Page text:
Ferdinand Hérold: La Sonnambule
Orchestra   Victoria conducted by Richard Bonynge.

Melba Recordings CD MR  301087

How many of us did believe there was a future for Richard Bonynge after his wife Joan Sutherland retired ? Often when couples use their musical clout to be hired as a pair, this high handed tactic fires back. The moment the big star has left the scene theatre bosses show their resentment. Rina Gigli’s career petered out after Beniamino’s farewell to the important stages of the world even though her voice markedly improved. Julia Varady never had the first rank career she deserved as she willingly became the shield behind which Dieskau hid his humour swings. And Henry Lewis too, after his divorce from Horne, went down the hill. Richard Bonynge knew for sure that his problems would start the moment Sutherland winded down.

Even in her heydays, he was regularly and often unjustly vilified for slack conducting, for having no real talent. Nevertheless for a whole generation it was thanks to Bonynge that commercial recordings of Le Roi de Lahore and Don Quichotte took form and his Esclarmonde is still the only one available. Lovers of romantic ballet music were and are still immensely grateful to him as the Sutherland connection led to Bonynge conducting some wonderful and almost forgotten scores.

Well, remarkably Bonynge bounced back after Sutherland’s retirement. He and his encyclopaedic knowledge of belcanto and French opera was well sought after by later singers like Sumi Jo. He specialized too in the kind of magnificent music which disappearance is the main musical tragedy of the last decades of the 20th century: operetta. He gave us the first complete recording of a once so popular score like Kalman’s Die Herzogin von Chicago. Recently he has been conducting a lot of interesting stuff on what may be safely called his and Sutherland’s own label: Melba Recordings.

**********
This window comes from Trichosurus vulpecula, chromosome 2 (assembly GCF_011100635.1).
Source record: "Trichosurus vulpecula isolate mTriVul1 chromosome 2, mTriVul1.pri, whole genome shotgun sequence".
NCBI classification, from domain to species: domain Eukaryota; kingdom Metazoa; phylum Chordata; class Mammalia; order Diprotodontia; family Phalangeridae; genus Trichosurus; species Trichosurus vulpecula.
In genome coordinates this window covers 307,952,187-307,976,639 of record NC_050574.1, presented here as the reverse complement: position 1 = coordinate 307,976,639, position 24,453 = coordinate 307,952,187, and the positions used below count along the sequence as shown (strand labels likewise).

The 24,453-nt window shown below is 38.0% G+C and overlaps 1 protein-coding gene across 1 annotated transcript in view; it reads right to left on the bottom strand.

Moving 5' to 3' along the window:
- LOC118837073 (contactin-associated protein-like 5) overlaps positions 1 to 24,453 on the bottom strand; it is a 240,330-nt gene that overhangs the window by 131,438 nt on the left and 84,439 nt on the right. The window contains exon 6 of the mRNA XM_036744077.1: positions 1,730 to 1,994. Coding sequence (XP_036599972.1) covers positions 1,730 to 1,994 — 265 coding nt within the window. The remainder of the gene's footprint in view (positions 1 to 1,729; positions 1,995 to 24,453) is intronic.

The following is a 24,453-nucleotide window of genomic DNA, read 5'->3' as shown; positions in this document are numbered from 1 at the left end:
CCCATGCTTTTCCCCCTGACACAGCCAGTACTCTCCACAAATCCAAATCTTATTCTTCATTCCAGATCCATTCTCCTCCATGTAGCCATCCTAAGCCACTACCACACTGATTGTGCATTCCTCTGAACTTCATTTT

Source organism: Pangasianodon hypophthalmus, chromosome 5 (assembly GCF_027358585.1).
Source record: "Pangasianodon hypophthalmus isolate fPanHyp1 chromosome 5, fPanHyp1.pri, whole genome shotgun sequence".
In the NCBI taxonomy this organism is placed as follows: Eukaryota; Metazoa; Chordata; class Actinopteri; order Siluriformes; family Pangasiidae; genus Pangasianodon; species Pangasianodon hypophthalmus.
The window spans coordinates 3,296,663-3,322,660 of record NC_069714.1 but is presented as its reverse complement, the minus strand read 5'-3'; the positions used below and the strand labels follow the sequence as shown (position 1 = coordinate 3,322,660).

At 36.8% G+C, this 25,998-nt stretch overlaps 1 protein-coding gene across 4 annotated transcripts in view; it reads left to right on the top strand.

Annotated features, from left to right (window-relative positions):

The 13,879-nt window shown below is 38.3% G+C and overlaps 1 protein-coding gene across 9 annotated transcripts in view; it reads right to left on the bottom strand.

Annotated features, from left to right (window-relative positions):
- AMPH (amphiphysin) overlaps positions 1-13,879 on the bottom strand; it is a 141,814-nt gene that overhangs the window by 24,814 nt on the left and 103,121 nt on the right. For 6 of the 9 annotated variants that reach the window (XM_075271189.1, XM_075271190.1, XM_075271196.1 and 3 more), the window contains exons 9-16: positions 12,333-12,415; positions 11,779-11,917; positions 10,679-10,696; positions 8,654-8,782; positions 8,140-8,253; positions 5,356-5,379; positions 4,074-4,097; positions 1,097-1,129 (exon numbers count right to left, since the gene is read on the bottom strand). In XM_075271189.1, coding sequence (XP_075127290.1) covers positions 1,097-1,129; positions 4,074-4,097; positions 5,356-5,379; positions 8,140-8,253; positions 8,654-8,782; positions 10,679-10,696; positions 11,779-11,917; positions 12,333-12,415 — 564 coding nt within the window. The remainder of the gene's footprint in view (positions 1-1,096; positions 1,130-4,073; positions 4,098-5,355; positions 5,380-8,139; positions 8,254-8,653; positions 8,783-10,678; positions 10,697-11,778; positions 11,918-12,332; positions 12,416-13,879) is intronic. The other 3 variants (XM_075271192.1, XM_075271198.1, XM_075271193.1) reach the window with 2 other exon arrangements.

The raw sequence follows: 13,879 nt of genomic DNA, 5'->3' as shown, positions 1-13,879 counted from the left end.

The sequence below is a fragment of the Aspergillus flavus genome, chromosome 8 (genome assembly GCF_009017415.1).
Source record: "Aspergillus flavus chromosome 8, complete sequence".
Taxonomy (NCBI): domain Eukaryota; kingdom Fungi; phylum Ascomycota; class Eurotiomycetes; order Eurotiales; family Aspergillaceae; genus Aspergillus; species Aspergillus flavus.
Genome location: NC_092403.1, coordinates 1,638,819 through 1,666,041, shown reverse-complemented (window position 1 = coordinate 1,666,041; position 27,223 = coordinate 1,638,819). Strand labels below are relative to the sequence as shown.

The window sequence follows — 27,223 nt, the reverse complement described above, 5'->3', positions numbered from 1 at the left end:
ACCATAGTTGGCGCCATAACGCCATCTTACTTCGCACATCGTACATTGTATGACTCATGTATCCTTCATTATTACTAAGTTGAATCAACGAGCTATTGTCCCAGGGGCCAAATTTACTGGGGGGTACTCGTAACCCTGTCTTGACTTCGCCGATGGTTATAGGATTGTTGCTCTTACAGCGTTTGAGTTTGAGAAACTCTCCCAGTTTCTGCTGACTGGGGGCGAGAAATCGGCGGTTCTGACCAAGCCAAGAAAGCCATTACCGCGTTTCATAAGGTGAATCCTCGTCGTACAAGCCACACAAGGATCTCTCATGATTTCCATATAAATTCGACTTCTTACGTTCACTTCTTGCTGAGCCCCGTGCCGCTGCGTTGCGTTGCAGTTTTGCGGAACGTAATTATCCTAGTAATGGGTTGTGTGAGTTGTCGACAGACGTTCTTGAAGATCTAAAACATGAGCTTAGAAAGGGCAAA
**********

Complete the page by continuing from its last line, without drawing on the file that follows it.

The latest addition is the ballet La Sonnambule by Ferdinand Hérold. The composer who tragically died at 41 was once formidably popular due to his two best known operas Zampa and Le-pré-aux-clercs. Collectors have enjoyed the tuneful music due to the underground CD-R exchanges of live performances and most opera lovers would be agreeably surprised to see a production in the flesh. With La Sonnambule Bonynge once more unearths a completely forgotten ballet. The score was never published and the edition under review was discovered in Hérold’s own library.

La Sonnambule indeed treats the same theme as Bellini’s more famous opera (Mr. Bonynge conducted maybe the best overall recording 26 years ago.) though the ballet has older roots as the libretto is by Eugène Scribe, based on this playwright’s own theatre piece. Felice Romani copied it a few years later. “The aim of music is to soothe the nerves and not to excite them” Maria Callas once famously declared and in this La Sonnambule is absolutely worthwhile. It may not be Giselle or Coppélia but it has merit. The ballet (69 minutes) has good tunes, rhythmic vitality and charm and reminds us that once upon a time classical music existed too to pleasure its audiences instead of boring them to death with painful dissonances on pretentious philosophical themes.

Maybe you won’t ponder on the issues of life and death while listening but it is relaxing and enjoyable; a wonderful CD to put into your car player too. As a conductor Mr. Bonynge has no rival to bring out the beauties of such a romantic score: lightness of touch and no matter what critics once wrote rhythmic vitality to spare. One can almost see the smile on the lips of the members of Orchestra Victoria who surely enjoyed themselves during this opportunity to record such an agreeable score. The sleeve notes too are well written and lavishly illustrated. Therefore, keep up the good works Mr. Bonynge.

Jan Neckers, Opera Nostalgia